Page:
Medical vs Surgical Treatment for the Management of Diabetic Foot Osteomyelitis: A Systematic Review

Abstract

medical-vs-surgical

A systematic review and quality assessment was performed to assess the management
of diabetic foot osteomyelitis by medical or surgical treatment. The Preferred Reporting Items
for Systematic Reviews and Meta-Analyses (PRISMA) checklist was used. All selected studies
were evaluated using the Cochrane Risk of Bias Tool to assess the risk of bias for randomized
controlled trials.

The literature was revised using PubMed (Medline) and Embase (Elsevier) up
to September 2020 to identify clinical trials assessing medical or surgical treatment to manage
diabetic foot osteomyelitis. A total of six clinical trials that met our inclusion criteria, with a total of
308 participants. Healing rate, complete closure of the wound, and type of complications were the
outcomes evaluated.

Risk of bias assessment showed that only two of the six clinical trials included in the systematic review had a low risk of bias. Based on our findings, we believe that the management of diabetic foot osteomyelitis remains challenging. There are few high-quality clinical trials that both stratify clinical presentations and compare these treatments. We conclude that the available evidence is insufficient to identify the best option to cure diabetic foot osteomyelitis.

1. Introduction

Diabetic foot osteomyelitis (DFO) is considered a frequent and severe complication of
diabetic foot infections (DFIs), affecting approximately 20% of moderate DFIs and between
50% and 60% of severe DFIs [1,2]. DFO can lead to both minor or major amputation
and death [3]. DFO represents a challenging diagnostic and management condition; its
devastating consequences are related to late diagnosis, late referral, and late and inadequate
treatment [2].

There is a growing trend for non-surgical management of DFO [4], which has resulted in good results in remission from infection, with rates being higher than 60% in
patients managed exclusively with antibiotic therapy [5]. The published literature is,
however, limited to retrospective studies [6–12], and in certain selected cases, surgery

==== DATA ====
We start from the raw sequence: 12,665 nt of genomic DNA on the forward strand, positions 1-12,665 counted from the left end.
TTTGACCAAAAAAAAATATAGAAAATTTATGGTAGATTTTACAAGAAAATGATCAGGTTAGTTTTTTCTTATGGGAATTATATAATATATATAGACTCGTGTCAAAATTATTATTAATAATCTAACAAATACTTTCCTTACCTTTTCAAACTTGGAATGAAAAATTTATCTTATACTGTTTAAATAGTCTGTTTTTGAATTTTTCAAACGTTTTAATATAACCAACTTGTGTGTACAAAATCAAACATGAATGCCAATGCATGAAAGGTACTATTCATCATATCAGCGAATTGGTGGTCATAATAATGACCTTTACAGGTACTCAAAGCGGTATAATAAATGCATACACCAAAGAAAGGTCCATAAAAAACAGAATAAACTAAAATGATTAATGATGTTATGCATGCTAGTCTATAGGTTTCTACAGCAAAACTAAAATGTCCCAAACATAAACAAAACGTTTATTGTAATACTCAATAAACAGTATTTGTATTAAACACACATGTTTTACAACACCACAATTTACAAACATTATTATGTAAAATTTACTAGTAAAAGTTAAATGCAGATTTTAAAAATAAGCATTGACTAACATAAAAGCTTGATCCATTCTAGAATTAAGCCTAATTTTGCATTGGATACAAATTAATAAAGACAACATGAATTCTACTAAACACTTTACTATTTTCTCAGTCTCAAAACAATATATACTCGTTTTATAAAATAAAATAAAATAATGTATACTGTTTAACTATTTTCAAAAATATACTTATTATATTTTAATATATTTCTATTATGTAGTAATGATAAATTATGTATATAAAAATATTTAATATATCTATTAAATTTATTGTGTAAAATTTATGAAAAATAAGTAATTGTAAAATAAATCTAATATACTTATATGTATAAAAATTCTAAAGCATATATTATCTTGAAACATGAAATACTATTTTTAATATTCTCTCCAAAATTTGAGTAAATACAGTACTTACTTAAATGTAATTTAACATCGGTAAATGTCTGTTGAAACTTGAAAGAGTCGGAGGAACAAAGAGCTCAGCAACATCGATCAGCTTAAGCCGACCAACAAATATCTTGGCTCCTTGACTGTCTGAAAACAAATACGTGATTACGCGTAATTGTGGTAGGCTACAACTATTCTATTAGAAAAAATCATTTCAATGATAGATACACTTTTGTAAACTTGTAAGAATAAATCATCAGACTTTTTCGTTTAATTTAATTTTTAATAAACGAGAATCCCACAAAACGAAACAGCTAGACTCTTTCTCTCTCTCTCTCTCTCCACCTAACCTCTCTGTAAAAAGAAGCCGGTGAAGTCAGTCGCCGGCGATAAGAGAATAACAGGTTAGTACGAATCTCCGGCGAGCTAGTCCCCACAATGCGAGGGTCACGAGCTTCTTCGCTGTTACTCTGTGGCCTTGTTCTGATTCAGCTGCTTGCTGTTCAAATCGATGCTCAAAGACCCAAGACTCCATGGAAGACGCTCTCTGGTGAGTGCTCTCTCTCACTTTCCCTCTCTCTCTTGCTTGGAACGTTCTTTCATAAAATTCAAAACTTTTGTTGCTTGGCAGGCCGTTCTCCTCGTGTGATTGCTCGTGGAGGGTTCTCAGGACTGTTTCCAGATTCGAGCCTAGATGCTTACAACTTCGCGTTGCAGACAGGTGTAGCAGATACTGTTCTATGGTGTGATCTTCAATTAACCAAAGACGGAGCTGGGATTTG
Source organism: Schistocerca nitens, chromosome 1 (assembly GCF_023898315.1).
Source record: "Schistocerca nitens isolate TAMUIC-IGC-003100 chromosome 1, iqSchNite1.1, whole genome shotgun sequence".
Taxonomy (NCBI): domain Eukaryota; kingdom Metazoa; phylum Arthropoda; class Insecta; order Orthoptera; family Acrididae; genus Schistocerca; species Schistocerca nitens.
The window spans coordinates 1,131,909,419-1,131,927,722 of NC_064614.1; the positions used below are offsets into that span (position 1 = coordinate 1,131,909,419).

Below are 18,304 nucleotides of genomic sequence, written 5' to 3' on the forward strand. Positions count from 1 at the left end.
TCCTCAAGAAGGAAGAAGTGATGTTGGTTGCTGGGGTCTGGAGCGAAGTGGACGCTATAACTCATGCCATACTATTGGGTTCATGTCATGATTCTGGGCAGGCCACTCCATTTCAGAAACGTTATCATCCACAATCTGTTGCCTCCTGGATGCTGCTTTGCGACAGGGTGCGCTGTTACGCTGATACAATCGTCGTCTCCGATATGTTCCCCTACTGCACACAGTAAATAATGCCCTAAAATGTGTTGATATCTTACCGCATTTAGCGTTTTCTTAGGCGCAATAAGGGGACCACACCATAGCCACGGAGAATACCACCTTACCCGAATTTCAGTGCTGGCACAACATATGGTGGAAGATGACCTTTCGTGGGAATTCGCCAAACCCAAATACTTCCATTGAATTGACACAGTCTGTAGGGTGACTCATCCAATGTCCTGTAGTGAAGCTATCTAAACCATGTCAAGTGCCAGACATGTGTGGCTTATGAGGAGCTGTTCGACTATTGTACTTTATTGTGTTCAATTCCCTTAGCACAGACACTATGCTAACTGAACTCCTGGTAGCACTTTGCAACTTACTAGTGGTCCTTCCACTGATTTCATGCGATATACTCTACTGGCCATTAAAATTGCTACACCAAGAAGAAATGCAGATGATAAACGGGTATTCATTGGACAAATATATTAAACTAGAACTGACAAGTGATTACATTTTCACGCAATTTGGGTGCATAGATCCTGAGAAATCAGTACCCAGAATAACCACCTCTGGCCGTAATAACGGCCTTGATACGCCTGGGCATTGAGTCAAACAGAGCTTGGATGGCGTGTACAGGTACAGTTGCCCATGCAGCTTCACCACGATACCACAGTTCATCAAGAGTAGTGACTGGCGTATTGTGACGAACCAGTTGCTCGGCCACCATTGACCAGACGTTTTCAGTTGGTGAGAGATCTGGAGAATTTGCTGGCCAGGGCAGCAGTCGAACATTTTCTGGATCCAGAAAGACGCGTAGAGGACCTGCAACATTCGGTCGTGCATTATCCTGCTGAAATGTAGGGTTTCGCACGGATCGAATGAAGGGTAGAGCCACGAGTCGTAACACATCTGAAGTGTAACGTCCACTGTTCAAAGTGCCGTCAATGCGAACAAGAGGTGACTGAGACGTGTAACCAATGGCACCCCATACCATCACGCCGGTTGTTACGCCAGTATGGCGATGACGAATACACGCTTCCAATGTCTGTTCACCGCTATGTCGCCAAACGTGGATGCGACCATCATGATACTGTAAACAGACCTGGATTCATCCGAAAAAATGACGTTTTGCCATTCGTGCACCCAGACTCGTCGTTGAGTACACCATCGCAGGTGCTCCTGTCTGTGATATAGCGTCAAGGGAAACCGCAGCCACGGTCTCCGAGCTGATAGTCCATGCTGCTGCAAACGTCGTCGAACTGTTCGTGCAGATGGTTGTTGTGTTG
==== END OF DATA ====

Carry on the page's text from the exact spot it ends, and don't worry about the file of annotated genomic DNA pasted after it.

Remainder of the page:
is essential, for instance, where there is bone exposure and/or severe bone destruction,
and/or patients with antibiotic resistance or medical treatment failure [2,13].

The surgical approach is based on timely containment of infection with effective debridement [14],
utilizing conservative surgical techniques, which aim to avoid unnecessary minor and
major amputations [15,16]. The remission rates after surgical treatment are varied, but it has been estimated as ~50% [17,18]. Several studies have concluded that a combination of
conservative surgery and antibiotic therapy could be the most appropriate treatment for
DFO [15,19–21].
Nevertheless, debate continues about the best approach to DFO [13,22,23]. A multidisciplinary approach is mandatory in this type of infection [24]. In 2014, Lázaro-Martínez et al. [25] published the first randomized controlled trial (RCT) to directly compare medical versus surgical treatment, highlighting the importance of combined conservative surgery and antibiotic therapy.

Further studies have been reported comparing these treatment options, but are few and are limited by selection criteria. The purpose of this systematic review is to assess the cure rates after receiving medical or surgical treatment in patients with DFO by systematically reviewing the published literature.

2. Materials and Methods

The Preferred Reporting Items for Systematic Reviews and Meta-Analyses (PRISMA)
checklist [26] was used to perform this systematic review. All selected studies were
evaluated with the Cochrane Risk of Bias Tool in order to assess the risk of bias for
randomized controlled trials (RCTs) [27].

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